Most presidential portraits emphasize health and vigor, showcasing a president at his most powerful. A very different kind of portrait — the only known image of Abraham Lincoln's assassination painted by an eyewitness — is now being restored by conservators, reports Michael E. Ruane for The Washington Post.
The oil painting, which Ruane describes as encrusted in "decades of old paint, dirt and varnish," has been held by the National Park Service since 1978. Entitled "Lincoln Borne By Loving Hands," the painting was produced by Carl Bersch, a German immigrant who lived near Ford's Theatre. Bersch was sketching a Civil War victory parade on the night of April 14, 1865 — but the celebration was shattered by the sight of a bandaged, dying Lincoln being carried across the street. Moments earlier, he was shot by John Wilkes Booth. Bersch quickly went to work, painting the entire solemn, overwhelmed scene. He later recounted the tragedy to his family:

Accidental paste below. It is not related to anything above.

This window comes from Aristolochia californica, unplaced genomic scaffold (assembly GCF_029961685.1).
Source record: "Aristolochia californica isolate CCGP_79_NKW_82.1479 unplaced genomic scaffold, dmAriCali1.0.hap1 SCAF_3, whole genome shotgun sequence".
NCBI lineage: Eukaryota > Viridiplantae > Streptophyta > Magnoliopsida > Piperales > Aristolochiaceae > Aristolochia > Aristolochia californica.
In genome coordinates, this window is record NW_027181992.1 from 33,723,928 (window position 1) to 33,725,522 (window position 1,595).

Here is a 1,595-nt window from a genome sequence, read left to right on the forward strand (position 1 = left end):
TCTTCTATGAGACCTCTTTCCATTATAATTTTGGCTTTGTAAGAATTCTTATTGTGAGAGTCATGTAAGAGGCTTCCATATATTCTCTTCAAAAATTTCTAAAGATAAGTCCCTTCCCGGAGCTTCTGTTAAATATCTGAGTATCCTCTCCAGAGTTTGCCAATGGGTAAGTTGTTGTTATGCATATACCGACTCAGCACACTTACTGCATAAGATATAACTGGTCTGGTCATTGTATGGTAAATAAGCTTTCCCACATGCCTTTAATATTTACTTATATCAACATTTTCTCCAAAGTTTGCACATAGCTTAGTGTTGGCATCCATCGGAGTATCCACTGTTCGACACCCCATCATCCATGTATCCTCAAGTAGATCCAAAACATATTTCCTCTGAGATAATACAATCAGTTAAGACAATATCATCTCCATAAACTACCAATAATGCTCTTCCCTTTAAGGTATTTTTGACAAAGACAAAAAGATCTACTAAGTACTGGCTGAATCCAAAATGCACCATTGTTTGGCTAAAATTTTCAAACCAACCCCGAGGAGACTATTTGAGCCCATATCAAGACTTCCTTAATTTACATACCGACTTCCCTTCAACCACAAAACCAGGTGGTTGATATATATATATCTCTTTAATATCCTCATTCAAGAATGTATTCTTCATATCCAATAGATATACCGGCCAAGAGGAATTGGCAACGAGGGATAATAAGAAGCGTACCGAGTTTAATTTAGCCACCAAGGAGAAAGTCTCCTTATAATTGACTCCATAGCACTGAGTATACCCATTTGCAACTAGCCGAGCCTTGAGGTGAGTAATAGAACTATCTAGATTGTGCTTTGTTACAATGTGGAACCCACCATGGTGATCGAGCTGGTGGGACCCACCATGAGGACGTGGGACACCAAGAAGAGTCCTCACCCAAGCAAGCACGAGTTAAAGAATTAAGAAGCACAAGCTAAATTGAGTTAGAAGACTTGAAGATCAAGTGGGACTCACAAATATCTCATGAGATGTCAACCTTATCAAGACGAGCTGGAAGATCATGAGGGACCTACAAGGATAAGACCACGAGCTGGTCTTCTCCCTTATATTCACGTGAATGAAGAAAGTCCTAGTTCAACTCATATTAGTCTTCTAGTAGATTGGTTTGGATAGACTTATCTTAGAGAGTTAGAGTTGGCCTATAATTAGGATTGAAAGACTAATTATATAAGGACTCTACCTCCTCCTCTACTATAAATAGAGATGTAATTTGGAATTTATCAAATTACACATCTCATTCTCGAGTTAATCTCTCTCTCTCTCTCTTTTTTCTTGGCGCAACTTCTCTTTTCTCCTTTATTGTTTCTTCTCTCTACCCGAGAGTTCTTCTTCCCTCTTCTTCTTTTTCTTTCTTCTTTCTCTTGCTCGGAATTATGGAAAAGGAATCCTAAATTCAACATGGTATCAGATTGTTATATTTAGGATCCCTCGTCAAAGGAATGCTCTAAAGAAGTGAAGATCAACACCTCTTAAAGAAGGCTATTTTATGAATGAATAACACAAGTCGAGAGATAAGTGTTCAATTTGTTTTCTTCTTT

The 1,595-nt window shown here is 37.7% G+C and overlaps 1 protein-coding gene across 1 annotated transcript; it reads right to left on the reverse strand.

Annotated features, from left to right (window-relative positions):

I had a clear view of the scene, above the heads of the crowd. I recognized the lengthy form of the President by the flickering light of the torches, and one large gas lamp post on the sidewalk. The tarrying at the curb and the slow, careful manner in which he was carried across the street, gave me ample time to make an accurate sketch of that particular scene […] Altogether it was the most tragic and impressive scene I have ever witnessed.
As conservators work to clean the painting, Ruane writes, a fragile and faint image of Lincoln has emerged. More striking, though, are the dark, brooding facial expressions of bystanders; Bersch seized on the idea that a nation's victory has been forever tainted. The public will be able to see for itself soon enough — once "Lincoln Borne By Loving Hands" is completely restored, the National Park Service plans to exhibit it in Ford's Theatre.